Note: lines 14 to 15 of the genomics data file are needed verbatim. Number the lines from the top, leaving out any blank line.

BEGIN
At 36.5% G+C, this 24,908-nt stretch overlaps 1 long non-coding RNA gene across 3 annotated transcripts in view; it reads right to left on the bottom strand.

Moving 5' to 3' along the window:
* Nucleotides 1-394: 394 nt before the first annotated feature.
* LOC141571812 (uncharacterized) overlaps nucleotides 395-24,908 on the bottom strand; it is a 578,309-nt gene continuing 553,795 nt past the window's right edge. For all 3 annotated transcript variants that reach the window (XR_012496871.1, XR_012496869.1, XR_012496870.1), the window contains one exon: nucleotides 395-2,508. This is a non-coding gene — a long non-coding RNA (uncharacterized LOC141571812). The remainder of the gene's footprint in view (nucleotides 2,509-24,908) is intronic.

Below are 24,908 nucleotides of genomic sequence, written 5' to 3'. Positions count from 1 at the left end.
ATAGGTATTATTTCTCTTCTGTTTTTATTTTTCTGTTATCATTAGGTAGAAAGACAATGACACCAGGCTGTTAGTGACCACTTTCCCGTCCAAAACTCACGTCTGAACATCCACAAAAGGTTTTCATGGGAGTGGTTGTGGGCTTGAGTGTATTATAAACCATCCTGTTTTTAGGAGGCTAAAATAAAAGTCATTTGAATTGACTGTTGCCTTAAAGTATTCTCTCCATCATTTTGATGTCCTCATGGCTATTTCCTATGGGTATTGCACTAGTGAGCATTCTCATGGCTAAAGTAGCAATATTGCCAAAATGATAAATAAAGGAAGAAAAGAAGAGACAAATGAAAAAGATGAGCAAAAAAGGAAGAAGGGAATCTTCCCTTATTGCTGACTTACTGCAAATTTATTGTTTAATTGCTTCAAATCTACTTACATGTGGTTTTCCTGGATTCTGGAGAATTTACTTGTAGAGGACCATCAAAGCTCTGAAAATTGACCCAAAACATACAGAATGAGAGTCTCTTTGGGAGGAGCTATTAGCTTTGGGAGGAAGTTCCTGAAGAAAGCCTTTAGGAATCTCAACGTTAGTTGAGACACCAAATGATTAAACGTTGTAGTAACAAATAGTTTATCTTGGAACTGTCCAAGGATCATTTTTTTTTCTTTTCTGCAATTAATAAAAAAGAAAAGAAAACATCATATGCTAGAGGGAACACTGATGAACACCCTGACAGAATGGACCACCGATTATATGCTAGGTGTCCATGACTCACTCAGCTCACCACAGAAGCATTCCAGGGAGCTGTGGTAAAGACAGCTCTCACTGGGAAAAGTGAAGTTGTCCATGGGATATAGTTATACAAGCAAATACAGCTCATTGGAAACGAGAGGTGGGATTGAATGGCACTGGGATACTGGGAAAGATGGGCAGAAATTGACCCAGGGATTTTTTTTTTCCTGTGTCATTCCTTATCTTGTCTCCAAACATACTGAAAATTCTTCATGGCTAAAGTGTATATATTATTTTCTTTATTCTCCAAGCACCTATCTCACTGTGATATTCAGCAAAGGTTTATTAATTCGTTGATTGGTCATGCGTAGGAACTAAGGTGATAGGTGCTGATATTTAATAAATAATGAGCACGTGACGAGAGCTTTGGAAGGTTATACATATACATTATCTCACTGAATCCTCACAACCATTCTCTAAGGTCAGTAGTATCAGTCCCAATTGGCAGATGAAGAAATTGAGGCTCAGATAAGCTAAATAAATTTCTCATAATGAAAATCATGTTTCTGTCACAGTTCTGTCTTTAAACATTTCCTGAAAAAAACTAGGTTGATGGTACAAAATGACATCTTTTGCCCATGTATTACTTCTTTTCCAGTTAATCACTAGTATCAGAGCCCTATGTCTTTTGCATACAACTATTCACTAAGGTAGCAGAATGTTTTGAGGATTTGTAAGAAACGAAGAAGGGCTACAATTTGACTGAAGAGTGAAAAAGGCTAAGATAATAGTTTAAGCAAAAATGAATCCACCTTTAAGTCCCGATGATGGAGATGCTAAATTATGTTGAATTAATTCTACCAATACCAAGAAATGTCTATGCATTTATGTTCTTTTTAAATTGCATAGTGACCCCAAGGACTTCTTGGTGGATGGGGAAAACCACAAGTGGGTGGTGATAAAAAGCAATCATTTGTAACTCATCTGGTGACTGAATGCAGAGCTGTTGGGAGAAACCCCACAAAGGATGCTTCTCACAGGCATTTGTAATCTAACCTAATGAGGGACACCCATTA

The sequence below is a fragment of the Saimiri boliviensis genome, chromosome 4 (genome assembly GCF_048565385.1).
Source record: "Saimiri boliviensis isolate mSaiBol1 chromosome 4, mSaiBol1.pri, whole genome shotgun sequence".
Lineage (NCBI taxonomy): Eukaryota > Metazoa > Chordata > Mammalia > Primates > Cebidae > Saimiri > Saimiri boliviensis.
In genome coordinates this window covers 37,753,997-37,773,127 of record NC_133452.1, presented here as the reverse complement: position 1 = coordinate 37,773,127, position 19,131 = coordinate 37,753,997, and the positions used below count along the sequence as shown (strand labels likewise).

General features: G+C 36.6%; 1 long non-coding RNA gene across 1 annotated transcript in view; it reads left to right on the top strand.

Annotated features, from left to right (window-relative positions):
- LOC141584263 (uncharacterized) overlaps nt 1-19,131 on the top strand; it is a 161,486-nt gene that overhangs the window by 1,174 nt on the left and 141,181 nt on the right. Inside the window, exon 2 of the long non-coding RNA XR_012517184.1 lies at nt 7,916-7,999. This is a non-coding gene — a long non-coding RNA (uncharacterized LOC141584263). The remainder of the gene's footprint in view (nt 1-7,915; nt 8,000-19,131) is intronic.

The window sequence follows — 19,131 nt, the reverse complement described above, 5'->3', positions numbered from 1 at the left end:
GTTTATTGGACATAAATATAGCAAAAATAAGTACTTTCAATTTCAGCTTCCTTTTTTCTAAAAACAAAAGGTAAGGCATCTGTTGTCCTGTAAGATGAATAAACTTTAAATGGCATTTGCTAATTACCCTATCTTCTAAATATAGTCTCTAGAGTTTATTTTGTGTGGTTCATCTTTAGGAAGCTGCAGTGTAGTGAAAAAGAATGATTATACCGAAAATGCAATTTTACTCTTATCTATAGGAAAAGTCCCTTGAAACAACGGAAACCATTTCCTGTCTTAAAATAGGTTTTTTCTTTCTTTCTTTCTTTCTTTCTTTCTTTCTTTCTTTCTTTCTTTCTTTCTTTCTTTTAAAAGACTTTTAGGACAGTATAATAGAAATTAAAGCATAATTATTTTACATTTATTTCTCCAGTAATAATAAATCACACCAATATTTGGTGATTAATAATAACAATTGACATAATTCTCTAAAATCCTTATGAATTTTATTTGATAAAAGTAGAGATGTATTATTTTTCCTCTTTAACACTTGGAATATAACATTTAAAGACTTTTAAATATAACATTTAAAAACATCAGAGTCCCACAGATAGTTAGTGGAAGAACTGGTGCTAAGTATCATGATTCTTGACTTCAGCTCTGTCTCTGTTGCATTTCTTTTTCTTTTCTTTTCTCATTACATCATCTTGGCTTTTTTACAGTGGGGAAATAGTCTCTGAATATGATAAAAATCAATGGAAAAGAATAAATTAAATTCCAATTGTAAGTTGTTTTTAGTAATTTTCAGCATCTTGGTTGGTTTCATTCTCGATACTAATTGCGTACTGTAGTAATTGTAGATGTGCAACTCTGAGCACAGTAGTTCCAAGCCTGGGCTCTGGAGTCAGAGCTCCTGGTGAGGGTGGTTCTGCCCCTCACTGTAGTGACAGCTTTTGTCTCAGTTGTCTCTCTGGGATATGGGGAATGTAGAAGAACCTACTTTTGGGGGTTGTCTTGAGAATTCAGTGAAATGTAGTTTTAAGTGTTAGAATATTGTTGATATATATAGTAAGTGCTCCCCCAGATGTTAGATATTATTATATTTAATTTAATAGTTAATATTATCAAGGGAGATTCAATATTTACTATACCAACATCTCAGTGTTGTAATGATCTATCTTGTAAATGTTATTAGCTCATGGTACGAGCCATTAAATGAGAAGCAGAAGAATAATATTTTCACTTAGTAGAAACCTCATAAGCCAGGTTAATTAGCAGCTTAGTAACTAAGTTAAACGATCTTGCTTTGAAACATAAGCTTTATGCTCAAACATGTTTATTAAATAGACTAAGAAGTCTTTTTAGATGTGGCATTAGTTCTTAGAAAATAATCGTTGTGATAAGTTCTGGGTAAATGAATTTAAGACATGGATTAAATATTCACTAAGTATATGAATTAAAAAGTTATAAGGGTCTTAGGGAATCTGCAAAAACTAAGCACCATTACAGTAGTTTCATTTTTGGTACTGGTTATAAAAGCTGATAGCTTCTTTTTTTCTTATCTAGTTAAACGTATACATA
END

The window sequence follows — 19,131 nt, the reverse complement described above, 5'->3', positions numbered from 1 at the left end:
GTTTATTGGACATAAATATAGCAAAAATAAGTACTTTCAATTTCAGCTTCCTTTTTTCTAAAAACAAAAGGTAAGGCATCTGTTGTCCTGTAAGATGAATAAACTTTAAATGGCATTTGCTAATTACCCTATCTTCTAAATATAGTCTCTAGAGTTTATTTTGTGTGGTTCATCTTTAGGAAGCTGCAGTGTAGTGAAAAAGAATGATTATACCGAAAATGCAATTTTACTCTTATCTATAGGAAAAGTCCCTTGAAACAACGGAAACCATTTCCTGTCTTAAAATAGGTTTTTTCTTTCTTTCTTTCTTTCTTTCTTTCTTTCTTTCTTTCTTTCTTTCTTTCTTTCTTTTAAAAGACTTTTAGGACAGTATAATAGAAATTAAAGCATAATTATTTTACATTTATTTCTCCAGTAATAATAAATCACACCAATATTTGGTGATTAATAATAACAATTGACATAATTCTCTAAAATCCTTATGAATTTTATTTGATAAAAGTAGAGATGTATTATTTTTCCTCTTTAACACTTGGAATATAACATTTAAAGACTTTTAAATATAACATTTAAAAACATCAGAGTCCCACAGATAGTTAGTGGAAGAACTGGTGCTAAGTATCATGATTCTTGACTTCAGCTCTGTCTCTGTTGCATTTCTTTTTCTTTTCTTTTCTCATTACATCATCTTGGCTTTTTTACAGTGGGGAAATAGTCTCTGAATATGATAAAAATCAATGGAAAAGAATAAATTAAATTCCAATTGTAAGTTGTTTTTAGTAATTTTCAGCATCTTGGTTGGTTTCATTCTCGATACTAATTGCGTACTGTAGTAATTGTAGATGTGCAACTCTGAGCACAGTAGTTCCAAGCCTGGGCTCTGGAGTCAGAGCTCCTGGTGAGGGTGGTTCTGCCCCTCACTGTAGTGACAGCTTTTGTCTCAGTTGTCTCTCTGGGATATGGGGAATGTAGAAGAACCTACTTTTGGGGGTTGTCTTGAGAATTCAGTGAAATGTAGTTTTAAGTGTTAGAATATTGTTGATATATATAGTAAGTGCTCCCCCAGATGTTAGATATTATTATATTTAATTTAATAGTTAATATTATCAAGGGAGATTCAATATTTACTATACCAACATCTCAGTGTTGTAATGATCTATCTTGTAAATGTTATTAGCTCATGGTACGAGCCATTAAATGAGAAGCAGAAGAATAATATTTTCACTTAGTAGAAACCTCATAAGCCAGGTTAATTAGCAGCTTAGTAACTAAGTTAAACGATCTTGCTTTGAAACATAAGCTTTATGCTCAAACATGTTTATTAAATAGACTAAGAAGTCTTTTTAGATGTGGCATTAGTTCTTAGAAAATAATCGTTGTGATAAGTTCTGGGTAAATGAATTTAAGACATGGATTAAATATTCACTAAGTATATGAATTAAAAAGTTATAAGGGTCTTAGGGAATCTGCAAAAACTAAGCACCATTACAGTAGTTTCATTTTTGGTACTGGTTATAAAAGCTGATAGCTTCTTTTTTTCTTATCTAGTTAAACGTATACATA